“Max Mara was a key player in the power dressing movement as it was one of the brands that devised the dress code. When I arrived at the company in 1987, I remember that women were taken seriously if they wore that look, but it was very uniform- like and there wasn’t any room for self-expression. Now women expect to be able to express themselves in the way they dress. They don’t want to hide themselves away when they walk into a meeting, a room or a social event. They want people to notice them for the right reason. As a designer, you get to flex your imagination for the clothes you propose to them (so make the most out of this opportunity).”

… But don’t lose your values

“The speed of consuming fashion on social media has come to a point where a lot of people are getting confused. There’s so much froth and ideas are being communicated so quickly that they can go out of fashion even before they get to the stores. All that has however worked to the benefit of Max Mara because we represent lasting values; something which has a sense of permanence. The proliferation of fashion on social media has encouraged a lot of younger consumers to turn towards the world of Max Mara to invest in something that has meaning. Of course paradoxically, we’re using social media to communicate the continuity of the Max Mara narrative.”

The series of sorbet-hued three-piece short suits in Max Mara’s Spring/Summer 2020 collection originated simply from how the idea of pastels on military fatigues put a smile on his face, says the brand’s long-running creative director Ian Griffiths.

See things in a positive light

“We have to address the world and its problems with optimism even though it’s easy to be dragged down by the negativity. For instance, we’re all aware of the environmental issues surrounding the fashion industry, but let’s be optimistic about how they can be a stimulus for evolving new ways of working that will help solve problems in future. Our brand is one of the biggest consumers of camel hair fabric, which is used on our coats. The wasted bits that are trimmed were previously thrown away, but we had the idea of upcycling them into fibre to be used as wadding for puffer jackets. It’s sustainable in terms of energy and water consumption and you avoid the need to use feathers as down, which in turn reduces the use of a resource that has ethical problems. So don’t think of environmental issues as limiting – we can sort this world out.”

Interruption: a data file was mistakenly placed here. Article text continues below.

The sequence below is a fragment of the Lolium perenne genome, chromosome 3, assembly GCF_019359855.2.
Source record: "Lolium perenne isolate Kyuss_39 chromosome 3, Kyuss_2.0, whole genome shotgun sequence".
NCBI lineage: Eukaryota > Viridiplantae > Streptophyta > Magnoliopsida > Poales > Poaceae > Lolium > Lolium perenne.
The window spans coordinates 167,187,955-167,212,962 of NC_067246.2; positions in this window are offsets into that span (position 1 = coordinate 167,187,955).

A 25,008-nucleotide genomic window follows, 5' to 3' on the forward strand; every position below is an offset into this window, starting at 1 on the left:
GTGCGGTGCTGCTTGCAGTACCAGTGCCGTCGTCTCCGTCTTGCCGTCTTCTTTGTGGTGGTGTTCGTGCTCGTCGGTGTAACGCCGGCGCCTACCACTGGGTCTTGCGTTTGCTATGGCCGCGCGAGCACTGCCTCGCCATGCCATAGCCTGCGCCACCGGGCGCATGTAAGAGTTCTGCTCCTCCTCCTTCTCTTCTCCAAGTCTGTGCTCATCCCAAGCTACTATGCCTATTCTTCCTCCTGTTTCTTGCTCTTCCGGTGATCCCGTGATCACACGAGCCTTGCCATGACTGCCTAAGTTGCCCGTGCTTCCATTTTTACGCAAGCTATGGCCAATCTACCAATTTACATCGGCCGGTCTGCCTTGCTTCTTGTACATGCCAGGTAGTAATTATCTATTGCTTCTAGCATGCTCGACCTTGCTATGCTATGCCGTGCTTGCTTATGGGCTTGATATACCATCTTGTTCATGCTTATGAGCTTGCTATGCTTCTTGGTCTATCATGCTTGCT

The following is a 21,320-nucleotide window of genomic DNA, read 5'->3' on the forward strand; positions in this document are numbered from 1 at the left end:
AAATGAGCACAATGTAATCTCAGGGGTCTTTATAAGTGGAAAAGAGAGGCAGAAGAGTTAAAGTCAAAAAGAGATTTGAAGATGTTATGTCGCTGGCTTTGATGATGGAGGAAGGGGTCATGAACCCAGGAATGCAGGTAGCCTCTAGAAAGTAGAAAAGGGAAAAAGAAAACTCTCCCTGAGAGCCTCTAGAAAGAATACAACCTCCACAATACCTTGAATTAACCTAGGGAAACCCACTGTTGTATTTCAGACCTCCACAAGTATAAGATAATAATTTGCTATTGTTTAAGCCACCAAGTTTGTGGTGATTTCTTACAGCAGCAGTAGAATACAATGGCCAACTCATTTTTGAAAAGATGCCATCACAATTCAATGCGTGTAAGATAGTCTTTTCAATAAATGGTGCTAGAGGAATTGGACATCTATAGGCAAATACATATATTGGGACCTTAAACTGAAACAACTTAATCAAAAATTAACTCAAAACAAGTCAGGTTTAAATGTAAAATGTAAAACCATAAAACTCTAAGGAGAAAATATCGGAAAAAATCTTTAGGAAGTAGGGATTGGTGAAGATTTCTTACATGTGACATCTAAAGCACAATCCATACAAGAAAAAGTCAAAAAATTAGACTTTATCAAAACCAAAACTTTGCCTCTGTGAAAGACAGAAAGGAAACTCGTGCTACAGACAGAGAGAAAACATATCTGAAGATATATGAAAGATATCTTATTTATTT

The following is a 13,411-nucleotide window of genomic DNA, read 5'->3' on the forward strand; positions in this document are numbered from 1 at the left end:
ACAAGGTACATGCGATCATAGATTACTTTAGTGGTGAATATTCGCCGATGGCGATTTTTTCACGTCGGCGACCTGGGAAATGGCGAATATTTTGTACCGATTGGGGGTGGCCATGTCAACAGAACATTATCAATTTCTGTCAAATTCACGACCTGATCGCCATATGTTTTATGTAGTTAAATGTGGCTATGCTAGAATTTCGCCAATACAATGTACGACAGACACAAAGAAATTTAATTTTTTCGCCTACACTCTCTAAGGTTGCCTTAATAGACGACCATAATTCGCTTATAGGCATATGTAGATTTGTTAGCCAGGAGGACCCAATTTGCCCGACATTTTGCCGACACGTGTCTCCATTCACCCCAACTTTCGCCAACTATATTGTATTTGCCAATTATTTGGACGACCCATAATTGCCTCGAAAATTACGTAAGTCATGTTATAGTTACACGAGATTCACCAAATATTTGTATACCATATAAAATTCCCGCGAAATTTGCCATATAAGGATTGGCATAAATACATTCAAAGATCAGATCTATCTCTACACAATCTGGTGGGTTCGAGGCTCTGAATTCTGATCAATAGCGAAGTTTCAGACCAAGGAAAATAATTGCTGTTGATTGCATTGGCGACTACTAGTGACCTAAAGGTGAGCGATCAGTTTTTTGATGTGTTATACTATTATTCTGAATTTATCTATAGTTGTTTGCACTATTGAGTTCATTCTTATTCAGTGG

Don’t be afraid to shake things up

“This season, we’ve introduced new propositions to dressing. A pair of bermuda shorts is a new item that immediately changes the proportion of any jacket you wear. A long bias-cut skirt or dress is a new item that to me is essential as I wanted to explore something feminine and soft in the Max Mara vocabulary; something not quite romantic and possesses a certain toughness. The waistcoat is another new item to own as it makes you rethink the way you wear a suit and give it new associations. We added utility pockets to our waistcoats, which you can wear with a shirt, tie and jacket, and you’d end up with a new take on the three-piece suit.”

Max Mara reinvents the classic suit this season with skirts, shorts and gilets.

Be open to newness

“My attitude to the streetwear movement is to not go to the street, but let it come to us. I’ve started to notice millennials wearing Max Mara coats with casual things like sneakers. We have consciously presented designs like the (softly tailored) 101801 coat that will appeal to a more street-oriented market. It’s important though that the brand maintains its trajectory. To change direction would be to throw the baby out with the bathwater, and our identity and heritage.”

This interview has been edited and condensed for clarity.

This article first appeared in the March 2020 print issue of FEMALE. 

Film Stills Everett Collection